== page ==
National Security Context

The most intractable problems of the world seem to be getting larger and more complex. At the same time, innumerable smaller problems have also proliferated with globalization and technological advances. The resources we are putting against National Security problems seem to be diminishing as a percentage of total assets.

We have a lot of national security problems to address, which include (in no particular order):

  • The mess we made in Iraq
  •  Iranian nuclear development and regional ambitions
  • Somali pirates
  • A belligerent and nuclear North Korea
  • Narco-insurgency in Mexico
  • Smaller scale counter-terrorism and counterinsurgency missions in a dozen or more countries
  • Russia reasserting herself
  • Israel still can't get along with the Palestinians (or Iran or Syria)
  • China as an emerging global power
  • Pakistan is a mess
  • The mess we made in Afghanistan
  • Syria is a mess
  • Widespread poverty, ignorance, hunger, and disease
  • Other failing states in Africa, Asia, Europe and the western hemisphere
  • Not to mention any unforeseen contingency or act of God (hurricane, forest fires, tsunami, etc) that may come along.
  • Our reputation as a global leader is tarnished (Abu Ghraib, Helmand massacre, drones, etc.) 
  • We're in a deep recession, the government is running a $13.8 trillion deficit, unemployment is high, and Social Security and Medicare are heading towards bankruptcy.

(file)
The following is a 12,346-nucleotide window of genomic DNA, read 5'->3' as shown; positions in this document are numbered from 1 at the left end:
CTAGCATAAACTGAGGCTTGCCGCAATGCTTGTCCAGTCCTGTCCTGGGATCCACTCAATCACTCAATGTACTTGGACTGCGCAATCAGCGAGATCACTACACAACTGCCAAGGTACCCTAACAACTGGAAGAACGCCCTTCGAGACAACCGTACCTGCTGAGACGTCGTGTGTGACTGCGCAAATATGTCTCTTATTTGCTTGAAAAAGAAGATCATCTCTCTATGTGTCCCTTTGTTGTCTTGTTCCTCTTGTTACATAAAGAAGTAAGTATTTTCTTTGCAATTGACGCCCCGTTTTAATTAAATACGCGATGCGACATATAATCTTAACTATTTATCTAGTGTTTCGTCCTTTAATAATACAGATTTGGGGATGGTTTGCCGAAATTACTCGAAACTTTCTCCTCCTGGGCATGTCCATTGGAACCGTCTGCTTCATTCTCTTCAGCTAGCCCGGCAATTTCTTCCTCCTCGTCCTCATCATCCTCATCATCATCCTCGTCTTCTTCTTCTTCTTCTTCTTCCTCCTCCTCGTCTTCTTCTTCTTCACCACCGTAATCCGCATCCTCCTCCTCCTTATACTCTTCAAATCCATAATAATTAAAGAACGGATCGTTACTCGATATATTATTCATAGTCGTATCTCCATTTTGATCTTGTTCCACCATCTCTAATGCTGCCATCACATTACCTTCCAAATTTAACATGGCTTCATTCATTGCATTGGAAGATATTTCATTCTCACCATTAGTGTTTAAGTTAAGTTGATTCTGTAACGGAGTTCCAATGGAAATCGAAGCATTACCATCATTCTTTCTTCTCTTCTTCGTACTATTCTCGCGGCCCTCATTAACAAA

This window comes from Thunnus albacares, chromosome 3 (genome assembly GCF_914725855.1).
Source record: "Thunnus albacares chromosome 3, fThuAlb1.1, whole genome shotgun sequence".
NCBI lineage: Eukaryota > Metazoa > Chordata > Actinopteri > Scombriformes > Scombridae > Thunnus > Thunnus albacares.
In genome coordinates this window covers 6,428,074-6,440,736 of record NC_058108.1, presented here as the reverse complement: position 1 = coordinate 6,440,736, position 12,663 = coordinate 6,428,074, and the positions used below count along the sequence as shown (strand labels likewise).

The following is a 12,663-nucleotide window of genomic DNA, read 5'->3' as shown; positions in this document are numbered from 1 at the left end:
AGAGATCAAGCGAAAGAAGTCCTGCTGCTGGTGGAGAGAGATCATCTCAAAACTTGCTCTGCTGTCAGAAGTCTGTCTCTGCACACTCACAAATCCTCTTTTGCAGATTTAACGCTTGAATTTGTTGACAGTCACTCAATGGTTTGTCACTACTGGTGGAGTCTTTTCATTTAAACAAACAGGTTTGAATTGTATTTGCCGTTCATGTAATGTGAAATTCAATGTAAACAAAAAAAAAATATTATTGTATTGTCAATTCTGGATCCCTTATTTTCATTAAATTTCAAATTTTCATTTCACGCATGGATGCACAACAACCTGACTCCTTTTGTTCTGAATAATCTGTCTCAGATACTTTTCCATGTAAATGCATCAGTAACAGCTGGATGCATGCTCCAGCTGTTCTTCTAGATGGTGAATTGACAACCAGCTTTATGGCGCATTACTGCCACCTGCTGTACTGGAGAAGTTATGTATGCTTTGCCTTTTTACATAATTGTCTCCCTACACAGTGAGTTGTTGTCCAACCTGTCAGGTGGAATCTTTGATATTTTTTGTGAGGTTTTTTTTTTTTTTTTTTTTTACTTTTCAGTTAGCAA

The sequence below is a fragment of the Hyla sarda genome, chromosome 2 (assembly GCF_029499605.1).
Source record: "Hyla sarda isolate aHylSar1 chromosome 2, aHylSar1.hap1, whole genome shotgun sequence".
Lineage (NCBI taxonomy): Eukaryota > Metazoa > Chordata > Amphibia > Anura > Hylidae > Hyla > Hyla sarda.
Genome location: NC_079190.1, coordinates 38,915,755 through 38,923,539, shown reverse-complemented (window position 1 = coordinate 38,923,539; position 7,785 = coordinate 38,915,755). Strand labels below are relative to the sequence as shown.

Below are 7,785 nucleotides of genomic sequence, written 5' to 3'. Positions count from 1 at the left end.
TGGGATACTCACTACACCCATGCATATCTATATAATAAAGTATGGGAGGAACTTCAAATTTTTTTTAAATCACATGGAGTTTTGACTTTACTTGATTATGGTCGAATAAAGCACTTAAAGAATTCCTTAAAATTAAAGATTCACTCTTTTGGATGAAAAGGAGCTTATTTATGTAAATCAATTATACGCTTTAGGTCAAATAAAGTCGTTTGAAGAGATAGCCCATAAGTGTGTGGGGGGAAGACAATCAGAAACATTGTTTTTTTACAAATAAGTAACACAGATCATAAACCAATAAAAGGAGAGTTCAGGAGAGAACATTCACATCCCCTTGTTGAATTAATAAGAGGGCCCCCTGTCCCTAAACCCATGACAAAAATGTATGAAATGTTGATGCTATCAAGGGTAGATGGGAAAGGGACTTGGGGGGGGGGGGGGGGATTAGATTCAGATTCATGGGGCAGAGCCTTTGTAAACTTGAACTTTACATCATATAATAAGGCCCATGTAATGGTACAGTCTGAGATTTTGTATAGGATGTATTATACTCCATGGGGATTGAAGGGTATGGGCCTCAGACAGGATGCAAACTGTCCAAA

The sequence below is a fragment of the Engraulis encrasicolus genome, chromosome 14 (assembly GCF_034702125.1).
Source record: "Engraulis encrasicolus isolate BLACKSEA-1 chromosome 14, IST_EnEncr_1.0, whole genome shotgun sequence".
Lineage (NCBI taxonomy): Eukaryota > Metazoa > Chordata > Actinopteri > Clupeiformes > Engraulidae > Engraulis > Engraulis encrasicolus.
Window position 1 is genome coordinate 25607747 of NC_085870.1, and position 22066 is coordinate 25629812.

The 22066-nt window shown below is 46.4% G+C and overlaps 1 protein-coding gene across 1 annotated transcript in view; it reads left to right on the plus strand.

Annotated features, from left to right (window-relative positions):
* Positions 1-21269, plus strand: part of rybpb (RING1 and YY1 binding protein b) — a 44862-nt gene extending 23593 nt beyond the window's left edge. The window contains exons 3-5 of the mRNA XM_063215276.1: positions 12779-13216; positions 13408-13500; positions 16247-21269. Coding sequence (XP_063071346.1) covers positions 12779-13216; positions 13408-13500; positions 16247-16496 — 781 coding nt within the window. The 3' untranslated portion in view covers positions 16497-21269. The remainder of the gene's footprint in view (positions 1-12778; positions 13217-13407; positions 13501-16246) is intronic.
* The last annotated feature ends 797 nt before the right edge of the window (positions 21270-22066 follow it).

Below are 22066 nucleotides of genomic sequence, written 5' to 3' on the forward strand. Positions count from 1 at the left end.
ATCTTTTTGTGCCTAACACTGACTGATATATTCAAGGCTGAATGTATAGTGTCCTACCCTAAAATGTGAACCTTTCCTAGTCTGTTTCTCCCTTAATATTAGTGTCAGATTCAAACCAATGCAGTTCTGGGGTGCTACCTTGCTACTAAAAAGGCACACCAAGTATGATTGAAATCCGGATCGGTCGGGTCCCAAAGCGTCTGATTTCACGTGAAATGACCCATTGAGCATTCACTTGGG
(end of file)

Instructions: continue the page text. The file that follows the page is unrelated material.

Our ability to address the all problems facing us is quite constrained. The housing bubble, the bailout of the automotive industry, high unemployment, a record debt, and a soaring deficit top the domestic policy agenda. The State Department is too small and inexperienced to deal with all the international issues. The military is large and capable, but we do not have a large military or defense budget, historically speaking.

  • Current defense budget is $664B, which is 4.7% of GDP.  During WWII, the defense budget was 37.8% of GDP.
  • Current uniformed military manpower, counting active, guard, and reserve Army, Navy, Marines, Air Force, and Coast Guard is 2.96M, which is under 1% of the population.  During WWII, there were 8.5M citizens in uniform, over 6% of the population.
  • Current operations tempo (OPTEMPO) for the Army’s basic fighting unit, the Brigade Combat Team (BCT), is 1 year of combat of operational deployments for every three years, or 1 up to 2 back, or 1:2.  At the height of the Cold War, the OPTEMPO of a Brigade was 1:10.
  • We have 10 divisions now, compared to 18 at the height of the Cold War and 95 during WWII.

Given this context, where do we accept risk in order to maximize the bang for our very limited buck?  Where is the best place for a good decision analyst to apply his craft? What policies are most likely to move Armageddon to the right by a generation, so my children can have children of their own?  These types of national security questions drive my daily interactions with friends and colleagues. They fuel my inquiries and motivate me to work hard, stay strong, and use time wisely.

In addition to blogging I have many interests and many passions in my life. As a career Army officer I have developed from an architect to an engineer, company commander, systems manager, field grade staff officer, and operations research analyst. One common thread connecting my education and work experience is the security strategy for our Nation. I think about National Security Strategy and Ends, Ways, and Means all the time. These themes form the overarching context for the 20-odd jobs that have comprised my career to date.

ver 2, updated January 27, 2012